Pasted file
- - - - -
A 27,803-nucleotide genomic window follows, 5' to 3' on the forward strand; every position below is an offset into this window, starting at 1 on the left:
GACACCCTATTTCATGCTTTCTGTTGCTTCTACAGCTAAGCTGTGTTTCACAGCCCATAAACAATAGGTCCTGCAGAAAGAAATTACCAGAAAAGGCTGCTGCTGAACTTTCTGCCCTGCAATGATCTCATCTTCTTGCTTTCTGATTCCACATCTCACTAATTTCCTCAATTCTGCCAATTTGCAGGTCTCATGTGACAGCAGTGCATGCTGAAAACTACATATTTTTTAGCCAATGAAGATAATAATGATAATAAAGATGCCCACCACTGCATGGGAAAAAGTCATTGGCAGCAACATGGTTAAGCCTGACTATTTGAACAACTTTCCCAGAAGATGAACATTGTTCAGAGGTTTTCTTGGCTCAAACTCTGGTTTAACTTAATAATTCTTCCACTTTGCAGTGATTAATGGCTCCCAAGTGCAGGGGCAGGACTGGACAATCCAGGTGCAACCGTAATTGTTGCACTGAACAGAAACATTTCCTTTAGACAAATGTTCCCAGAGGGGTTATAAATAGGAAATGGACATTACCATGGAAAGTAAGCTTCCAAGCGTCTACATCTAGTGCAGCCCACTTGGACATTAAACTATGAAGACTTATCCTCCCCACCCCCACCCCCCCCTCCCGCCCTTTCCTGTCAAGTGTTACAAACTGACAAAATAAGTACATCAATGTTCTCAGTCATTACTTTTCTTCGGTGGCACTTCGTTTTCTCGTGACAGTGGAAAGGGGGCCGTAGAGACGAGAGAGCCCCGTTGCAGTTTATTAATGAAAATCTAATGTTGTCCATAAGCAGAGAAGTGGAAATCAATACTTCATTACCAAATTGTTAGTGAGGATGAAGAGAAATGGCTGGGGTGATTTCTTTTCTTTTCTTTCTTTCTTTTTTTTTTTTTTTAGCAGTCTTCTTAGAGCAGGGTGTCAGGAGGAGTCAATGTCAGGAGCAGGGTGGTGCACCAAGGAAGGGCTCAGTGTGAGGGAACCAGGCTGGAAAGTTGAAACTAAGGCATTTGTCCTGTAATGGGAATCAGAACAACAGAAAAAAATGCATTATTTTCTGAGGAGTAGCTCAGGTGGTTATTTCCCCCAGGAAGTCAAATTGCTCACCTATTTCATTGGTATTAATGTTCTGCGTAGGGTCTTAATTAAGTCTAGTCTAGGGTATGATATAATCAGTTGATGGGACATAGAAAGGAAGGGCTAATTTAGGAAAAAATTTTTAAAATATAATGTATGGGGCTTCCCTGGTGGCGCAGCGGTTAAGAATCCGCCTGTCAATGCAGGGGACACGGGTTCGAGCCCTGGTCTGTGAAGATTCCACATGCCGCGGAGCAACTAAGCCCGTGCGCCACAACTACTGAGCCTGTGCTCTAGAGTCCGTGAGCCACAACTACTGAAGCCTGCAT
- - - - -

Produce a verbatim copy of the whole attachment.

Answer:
A 27,803-nucleotide genomic window follows, 5' to 3' on the forward strand; every position below is an offset into this window, starting at 1 on the left:
GACACCCTATTTCATGCTTTCTGTTGCTTCTACAGCTAAGCTGTGTTTCACAGCCCATAAACAATAGGTCCTGCAGAAAGAAATTACCAGAAAAGGCTGCTGCTGAACTTTCTGCCCTGCAATGATCTCATCTTCTTGCTTTCTGATTCCACATCTCACTAATTTCCTCAATTCTGCCAATTTGCAGGTCTCATGTGACAGCAGTGCATGCTGAAAACTACATATTTTTTAGCCAATGAAGATAATAATGATAATAAAGATGCCCACCACTGCATGGGAAAAAGTCATTGGCAGCAACATGGTTAAGCCTGACTATTTGAACAACTTTCCCAGAAGATGAACATTGTTCAGAGGTTTTCTTGGCTCAAACTCTGGTTTAACTTAATAATTCTTCCACTTTGCAGTGATTAATGGCTCCCAAGTGCAGGGGCAGGACTGGACAATCCAGGTGCAACCGTAATTGTTGCACTGAACAGAAACATTTCCTTTAGACAAATGTTCCCAGAGGGGTTATAAATAGGAAATGGACATTACCATGGAAAGTAAGCTTCCAAGCGTCTACATCTAGTGCAGCCCACTTGGACATTAAACTATGAAGACTTATCCTCCCCACCCCCACCCCCCCCTCCCGCCCTTTCCTGTCAAGTGTTACAAACTGACAAAATAAGTACATCAATGTTCTCAGTCATTACTTTTCTTCGGTGGCACTTCGTTTTCTCGTGACAGTGGAAAGGGGGCCGTAGAGACGAGAGAGCCCCGTTGCAGTTTATTAATGAAAATCTAATGTTGTCCATAAGCAGAGAAGTGGAAATCAATACTTCATTACCAAATTGTTAGTGAGGATGAAGAGAAATGGCTGGGGTGATTTCTTTTCTTTTCTTTCTTTCTTTTTTTTTTTTTTTAGCAGTCTTCTTAGAGCAGGGTGTCAGGAGGAGTCAATGTCAGGAGCAGGGTGGTGCACCAAGGAAGGGCTCAGTGTGAGGGAACCAGGCTGGAAAGTTGAAACTAAGGCATTTGTCCTGTAATGGGAATCAGAACAACAGAAAAAAATGCATTATTTTCTGAGGAGTAGCTCAGGTGGTTATTTCCCCCAGGAAGTCAAATTGCTCACCTATTTCATTGGTATTAATGTTCTGCGTAGGGTCTTAATTAAGTCTAGTCTAGGGTATGATATAATCAGTTGATGGGACATAGAAAGGAAGGGCTAATTTAGGAAAAAATTTTTAAAATATAATGTATGGGGCTTCCCTGGTGGCGCAGCGGTTAAGAATCCGCCTGTCAATGCAGGGGACACGGGTTCGAGCCCTGGTCTGTGAAGATTCCACATGCCGCGGAGCAACTAAGCCCGTGCGCCACAACTACTGAGCCTGTGCTCTAGAGTCCGTGAGCCACAACTACTGAAGCCTGCAT